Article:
As the MLB offseason progressed this winter, the Nationals seemed to develop a need for left-handed pitching in the bullpen. It was a strength in 2012, but Mike Gonzalez, Sean Burnett, and Tom Gorzelanny all departed to other clubs. Rumors emerged involving pitchers like Jeremy Affeldt and J.P. Howell, but they signed elsewhere.
Then the calendar turned and Washington general manager Mike Rizzo still hadn’t signed another lefty who projects as a primary reliever. He was asked about the vacancy in early January by The Washington Post:
“The right left-handed reliever would be great,” Rizzo said. “I think Davey likes to have at least two left-handed relievers in his bullpen. But we have a very unique and special type of bullpen. Our right-handers get left-handed hitters better than most left-handed specialists get them out. It’s not something that we feel that we have to do.”
Rizzo revealed that the team may, in fact, not sign another left-hander at all. They have Zach Duke re-signed who figures to play a bigger role in 2013, likely as a lefty long reliever, but that may be it. Former first round pick Bill Bray was also signed, but he isn’t expected to be a significant contributor.
Rizzo’s contention is that he already has a group of relief pitchers who can get lefties out and it doesn’t matter what side they throw it from.
“The reason for that is that we feel our right-handed relievers get out lefties and [Manager] Davey [Johnson is] not a big left-on-left, one-batter-at-a-time type of manager anyways.”
Rizzo was talking about guys like Tyler Clippard and Ryan Mattheus. Clippard has held lefties to a .186 average and .593 OPS across 698 batters faced. Those numbers are noticeably better than his stats against right-handers, a .213 batting average against and .691 opponent’s OPS.
Mattheus has faced fewer lefties in his time, 162 total plate appearances, but boasts a .214 batting average against. Drew Storen has also been strong against them with a .229 BAA and .583 OPS.
These peripheral stats are something the players themselves weren’t even aware of until Rizzo cited them, but they understand the situation and what may be asked of them.
“I didn’t know I got lefties out better than I did right-handers,” Mattheus said. “I think it’s because I don’t face many of them. It will be different.”
“It’s going to be different if we only keep one left down there. I think anybody that is asked to get left-handers out with Sean and Mike and Gorz leaving, we’re willing to take the ball. I don’t think it matters if they are right-handed or left-handed or anything like that, we’re going to take the ball when we’re asked.”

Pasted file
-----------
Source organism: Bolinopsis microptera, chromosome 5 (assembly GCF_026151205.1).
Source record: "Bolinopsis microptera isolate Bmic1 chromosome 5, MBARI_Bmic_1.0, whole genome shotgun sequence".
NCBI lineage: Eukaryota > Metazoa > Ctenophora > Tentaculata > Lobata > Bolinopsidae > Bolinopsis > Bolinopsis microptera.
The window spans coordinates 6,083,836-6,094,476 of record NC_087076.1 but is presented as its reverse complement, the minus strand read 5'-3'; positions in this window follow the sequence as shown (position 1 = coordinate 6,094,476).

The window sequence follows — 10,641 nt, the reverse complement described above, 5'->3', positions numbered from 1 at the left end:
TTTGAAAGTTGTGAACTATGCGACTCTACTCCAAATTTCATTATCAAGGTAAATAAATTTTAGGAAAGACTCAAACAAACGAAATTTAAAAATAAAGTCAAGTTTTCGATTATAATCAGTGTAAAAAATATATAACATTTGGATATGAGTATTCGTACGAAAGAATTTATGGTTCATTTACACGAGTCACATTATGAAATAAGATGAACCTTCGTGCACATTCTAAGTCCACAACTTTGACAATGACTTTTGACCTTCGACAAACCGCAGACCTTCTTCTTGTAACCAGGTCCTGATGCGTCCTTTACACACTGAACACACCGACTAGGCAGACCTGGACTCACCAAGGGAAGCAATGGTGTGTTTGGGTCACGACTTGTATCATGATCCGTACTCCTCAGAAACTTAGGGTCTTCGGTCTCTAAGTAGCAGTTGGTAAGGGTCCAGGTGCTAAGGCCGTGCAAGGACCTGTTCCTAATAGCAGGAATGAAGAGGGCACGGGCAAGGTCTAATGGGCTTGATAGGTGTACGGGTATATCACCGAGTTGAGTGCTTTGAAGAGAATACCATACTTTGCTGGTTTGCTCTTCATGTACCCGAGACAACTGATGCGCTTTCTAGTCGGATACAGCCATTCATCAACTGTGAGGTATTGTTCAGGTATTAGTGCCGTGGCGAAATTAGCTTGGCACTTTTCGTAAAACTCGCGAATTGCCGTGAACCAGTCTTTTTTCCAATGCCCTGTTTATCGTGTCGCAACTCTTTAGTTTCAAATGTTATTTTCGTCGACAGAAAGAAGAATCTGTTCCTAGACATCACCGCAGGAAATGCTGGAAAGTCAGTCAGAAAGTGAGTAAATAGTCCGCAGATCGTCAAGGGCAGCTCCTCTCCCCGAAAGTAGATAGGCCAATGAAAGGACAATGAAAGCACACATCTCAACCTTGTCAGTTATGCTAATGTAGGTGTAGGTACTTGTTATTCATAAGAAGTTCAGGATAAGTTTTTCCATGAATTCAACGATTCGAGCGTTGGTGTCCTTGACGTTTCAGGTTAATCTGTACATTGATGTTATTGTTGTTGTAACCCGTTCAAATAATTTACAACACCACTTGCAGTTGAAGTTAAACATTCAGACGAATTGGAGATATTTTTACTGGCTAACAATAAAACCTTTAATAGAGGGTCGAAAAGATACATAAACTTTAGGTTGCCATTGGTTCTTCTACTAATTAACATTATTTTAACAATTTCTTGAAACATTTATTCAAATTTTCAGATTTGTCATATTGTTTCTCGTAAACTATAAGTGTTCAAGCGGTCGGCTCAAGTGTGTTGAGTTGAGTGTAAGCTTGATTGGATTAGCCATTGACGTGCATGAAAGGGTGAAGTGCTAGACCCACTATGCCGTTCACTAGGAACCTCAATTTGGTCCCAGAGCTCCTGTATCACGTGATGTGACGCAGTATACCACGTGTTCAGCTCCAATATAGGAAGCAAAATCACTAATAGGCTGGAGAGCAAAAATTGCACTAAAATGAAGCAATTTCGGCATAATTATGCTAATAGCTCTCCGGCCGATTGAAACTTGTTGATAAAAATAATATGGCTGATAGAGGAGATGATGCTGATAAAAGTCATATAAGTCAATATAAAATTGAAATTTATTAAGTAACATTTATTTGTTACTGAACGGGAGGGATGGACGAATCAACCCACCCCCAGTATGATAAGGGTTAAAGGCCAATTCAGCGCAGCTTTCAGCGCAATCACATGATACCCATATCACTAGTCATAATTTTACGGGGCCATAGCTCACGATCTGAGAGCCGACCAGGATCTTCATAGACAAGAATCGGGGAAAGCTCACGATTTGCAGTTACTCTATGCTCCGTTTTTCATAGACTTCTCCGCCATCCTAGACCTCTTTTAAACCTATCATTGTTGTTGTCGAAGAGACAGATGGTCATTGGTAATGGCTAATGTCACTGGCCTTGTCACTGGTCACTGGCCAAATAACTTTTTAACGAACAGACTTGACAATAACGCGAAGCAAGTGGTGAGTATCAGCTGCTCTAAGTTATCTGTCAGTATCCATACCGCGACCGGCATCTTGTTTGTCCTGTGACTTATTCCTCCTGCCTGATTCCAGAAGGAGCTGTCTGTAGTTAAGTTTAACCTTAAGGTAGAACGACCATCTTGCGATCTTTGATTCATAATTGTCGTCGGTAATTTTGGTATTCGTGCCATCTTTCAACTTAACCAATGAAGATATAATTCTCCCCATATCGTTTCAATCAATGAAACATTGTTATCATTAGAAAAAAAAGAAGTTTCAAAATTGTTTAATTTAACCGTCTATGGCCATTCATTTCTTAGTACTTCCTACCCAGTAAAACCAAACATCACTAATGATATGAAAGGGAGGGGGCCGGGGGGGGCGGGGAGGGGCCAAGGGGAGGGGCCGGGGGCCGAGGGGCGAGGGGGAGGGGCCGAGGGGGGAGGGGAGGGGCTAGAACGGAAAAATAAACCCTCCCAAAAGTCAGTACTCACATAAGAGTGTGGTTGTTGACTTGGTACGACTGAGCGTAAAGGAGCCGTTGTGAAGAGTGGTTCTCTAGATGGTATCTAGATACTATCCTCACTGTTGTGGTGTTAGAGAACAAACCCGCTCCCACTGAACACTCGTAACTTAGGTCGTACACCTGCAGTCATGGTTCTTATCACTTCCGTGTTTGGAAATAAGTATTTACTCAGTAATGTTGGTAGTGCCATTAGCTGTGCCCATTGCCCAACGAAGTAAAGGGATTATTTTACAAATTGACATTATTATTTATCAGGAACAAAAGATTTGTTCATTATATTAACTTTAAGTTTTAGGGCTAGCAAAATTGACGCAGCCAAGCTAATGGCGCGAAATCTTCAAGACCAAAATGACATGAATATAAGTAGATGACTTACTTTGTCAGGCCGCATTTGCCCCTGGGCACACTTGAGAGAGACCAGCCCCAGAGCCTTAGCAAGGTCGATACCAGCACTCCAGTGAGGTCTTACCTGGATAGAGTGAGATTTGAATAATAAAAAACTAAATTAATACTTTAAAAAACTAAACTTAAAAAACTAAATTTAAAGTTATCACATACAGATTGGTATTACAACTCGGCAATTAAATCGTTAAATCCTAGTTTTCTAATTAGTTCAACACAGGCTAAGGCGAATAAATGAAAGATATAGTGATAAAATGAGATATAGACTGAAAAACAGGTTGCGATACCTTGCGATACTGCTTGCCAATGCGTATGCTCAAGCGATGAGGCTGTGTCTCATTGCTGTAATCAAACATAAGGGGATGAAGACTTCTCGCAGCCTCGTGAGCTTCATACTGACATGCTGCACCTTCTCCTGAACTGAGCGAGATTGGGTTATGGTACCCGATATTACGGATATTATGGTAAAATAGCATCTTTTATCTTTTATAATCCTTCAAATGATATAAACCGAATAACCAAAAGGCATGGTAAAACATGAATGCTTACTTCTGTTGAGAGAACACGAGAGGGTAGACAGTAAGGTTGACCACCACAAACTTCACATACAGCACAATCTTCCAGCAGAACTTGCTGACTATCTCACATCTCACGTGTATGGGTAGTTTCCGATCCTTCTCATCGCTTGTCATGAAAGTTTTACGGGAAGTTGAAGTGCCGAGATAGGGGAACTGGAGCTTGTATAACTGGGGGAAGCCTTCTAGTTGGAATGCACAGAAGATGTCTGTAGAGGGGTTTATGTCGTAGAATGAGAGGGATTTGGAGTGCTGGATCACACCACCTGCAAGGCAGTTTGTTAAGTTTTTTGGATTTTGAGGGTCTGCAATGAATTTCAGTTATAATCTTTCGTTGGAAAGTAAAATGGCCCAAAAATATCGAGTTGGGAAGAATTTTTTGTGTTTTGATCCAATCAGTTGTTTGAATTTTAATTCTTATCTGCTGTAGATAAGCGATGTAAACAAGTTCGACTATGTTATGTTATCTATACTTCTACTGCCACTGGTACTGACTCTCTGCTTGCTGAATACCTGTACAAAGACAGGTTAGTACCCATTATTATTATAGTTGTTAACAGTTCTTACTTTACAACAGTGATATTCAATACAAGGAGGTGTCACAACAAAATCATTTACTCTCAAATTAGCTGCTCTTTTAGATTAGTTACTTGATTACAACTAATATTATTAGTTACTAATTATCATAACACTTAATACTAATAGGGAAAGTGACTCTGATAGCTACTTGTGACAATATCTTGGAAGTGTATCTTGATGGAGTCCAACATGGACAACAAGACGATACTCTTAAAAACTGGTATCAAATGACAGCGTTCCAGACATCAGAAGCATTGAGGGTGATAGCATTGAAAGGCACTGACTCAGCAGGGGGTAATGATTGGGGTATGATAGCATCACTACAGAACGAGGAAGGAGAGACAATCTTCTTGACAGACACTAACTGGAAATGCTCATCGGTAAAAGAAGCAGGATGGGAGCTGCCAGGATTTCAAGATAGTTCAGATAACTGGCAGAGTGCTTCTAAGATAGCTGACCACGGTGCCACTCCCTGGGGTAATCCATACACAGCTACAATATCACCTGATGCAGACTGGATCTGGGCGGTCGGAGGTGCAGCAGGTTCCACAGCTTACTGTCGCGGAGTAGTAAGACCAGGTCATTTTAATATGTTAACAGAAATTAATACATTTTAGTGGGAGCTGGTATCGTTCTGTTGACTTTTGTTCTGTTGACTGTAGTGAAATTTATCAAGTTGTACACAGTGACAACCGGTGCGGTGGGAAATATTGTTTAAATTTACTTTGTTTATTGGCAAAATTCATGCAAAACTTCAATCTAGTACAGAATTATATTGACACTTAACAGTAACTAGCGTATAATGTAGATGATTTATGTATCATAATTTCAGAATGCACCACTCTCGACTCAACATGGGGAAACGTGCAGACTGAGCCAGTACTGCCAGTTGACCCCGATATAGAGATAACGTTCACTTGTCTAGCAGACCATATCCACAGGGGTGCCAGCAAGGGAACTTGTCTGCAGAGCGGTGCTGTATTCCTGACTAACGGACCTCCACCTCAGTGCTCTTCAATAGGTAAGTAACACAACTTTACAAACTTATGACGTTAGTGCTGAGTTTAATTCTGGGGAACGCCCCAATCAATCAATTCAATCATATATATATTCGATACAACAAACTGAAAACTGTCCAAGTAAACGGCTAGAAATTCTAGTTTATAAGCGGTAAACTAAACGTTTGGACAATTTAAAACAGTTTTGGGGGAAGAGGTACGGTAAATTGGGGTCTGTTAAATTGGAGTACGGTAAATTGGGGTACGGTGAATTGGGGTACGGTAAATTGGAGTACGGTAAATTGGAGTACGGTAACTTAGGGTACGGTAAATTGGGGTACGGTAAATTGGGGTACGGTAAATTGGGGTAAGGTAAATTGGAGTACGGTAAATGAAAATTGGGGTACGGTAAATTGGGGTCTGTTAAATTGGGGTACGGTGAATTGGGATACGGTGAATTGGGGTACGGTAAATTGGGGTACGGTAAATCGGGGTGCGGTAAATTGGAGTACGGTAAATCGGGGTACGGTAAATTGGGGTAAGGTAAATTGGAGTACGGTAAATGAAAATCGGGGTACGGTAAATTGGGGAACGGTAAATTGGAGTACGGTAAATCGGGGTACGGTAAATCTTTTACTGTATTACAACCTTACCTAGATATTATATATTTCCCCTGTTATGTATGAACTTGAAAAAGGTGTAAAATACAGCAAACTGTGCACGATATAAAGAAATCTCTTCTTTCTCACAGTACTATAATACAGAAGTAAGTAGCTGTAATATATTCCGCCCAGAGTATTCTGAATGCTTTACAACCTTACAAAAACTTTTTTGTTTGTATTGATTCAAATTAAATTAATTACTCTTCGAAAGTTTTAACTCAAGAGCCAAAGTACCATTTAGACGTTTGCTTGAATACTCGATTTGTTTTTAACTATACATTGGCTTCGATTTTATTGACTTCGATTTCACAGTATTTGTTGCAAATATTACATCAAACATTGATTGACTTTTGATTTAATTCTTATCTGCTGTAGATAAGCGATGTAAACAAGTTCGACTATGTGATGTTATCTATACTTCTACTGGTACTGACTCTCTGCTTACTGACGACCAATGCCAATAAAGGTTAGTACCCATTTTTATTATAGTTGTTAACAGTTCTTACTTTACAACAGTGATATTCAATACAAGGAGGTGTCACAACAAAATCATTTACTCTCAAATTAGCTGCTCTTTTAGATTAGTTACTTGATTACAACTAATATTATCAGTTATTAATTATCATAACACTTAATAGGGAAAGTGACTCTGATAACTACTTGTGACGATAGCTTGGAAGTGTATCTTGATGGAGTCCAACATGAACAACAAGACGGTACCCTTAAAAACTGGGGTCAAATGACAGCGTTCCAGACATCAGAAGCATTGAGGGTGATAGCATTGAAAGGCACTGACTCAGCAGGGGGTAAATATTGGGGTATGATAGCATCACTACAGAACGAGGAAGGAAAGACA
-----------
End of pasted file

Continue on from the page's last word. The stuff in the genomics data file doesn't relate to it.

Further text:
Mattheus said that for him it will take a different approach on the mound, he will have to be more creative.
“For me, I can’t get into a pattern with the left-handers. With the right-handers it’s a little different, I can throw the sinker right in on their hands and there’s not much they can do with it. Left-handers are a little different, they can make the adjustment, they can dive out there and hit the ball the other way,” he said.
“I’m just going to have to, when I’m facing those left-handers, not get in patterns. I’m going to have to use both sides of the plate really well with my fastball and not just get into a pattern of throwing the sinker on one side of the plate and being one dimensional like I can with right-handed hitters.”
Catcher Kurt Suzuki will be the common denominator for the bullpen and will own part of the challenge lefties may pose. He is confident, though, that the staff as it stands can retire anybody they face.
“We got quality arms in the bullpen. We got guys in the bullpen that can get anybody out, lefties or righties. Rizzo said it the best, I would be confident with those guys getting lefties out too,” he said. “The lefty-lefty matchup, that’s all good, but with the quality of arms you have down in the bullpen it doesn’t matter who you throw out there, they can get anybody out.”
Having balance in the bullpen is something the Nats used brilliantly last season and is definitely a traditional approach to constructing a baseball roster. But as long as your pitchers can get batters out, it doesn’t really matter how they do it. Much was made of the St. Louis Cardinals only carrying one lefty reliever, Marc Rzepczynski, into the 2012 NLDS against the Nats and they made it work.
It does deserve mention, however, the lefty-heavy makeup of some of the Nationals’ closest competitors heading into 2013. Both the Braves and Phillies have lineups centering around left-handed bats. With the exception of Atlanta’s Jason Heyward who is a combined 5-for-10 with three RBI and two walks against Clippard and Mattheus, the Nats’ relievers stack up well against the heavyweights.
Freddie Freeman and Brian McCann of the Braves are just 3-for-26 with nine strikeouts, three walks, and a double against Clippard and Mattheus. Philly’s Ryan Howard and Chase Utley are a combined 4-for-24 with a homer, RBI, and a walk against the duo. Jimmy Rollins is just 3-for-15 against them, although two of those hits were home runs.
The sample sizes aren’t large, but they do show the Nats have at least a brief history of success to base their claim upon. There are still about two weeks until pitchers and catchers report, as well as around eight weeks until Opening Day, so they could still go out and bring another lefty in. But even if they don’t, Rizzo and his players are confident they can manage with what they have.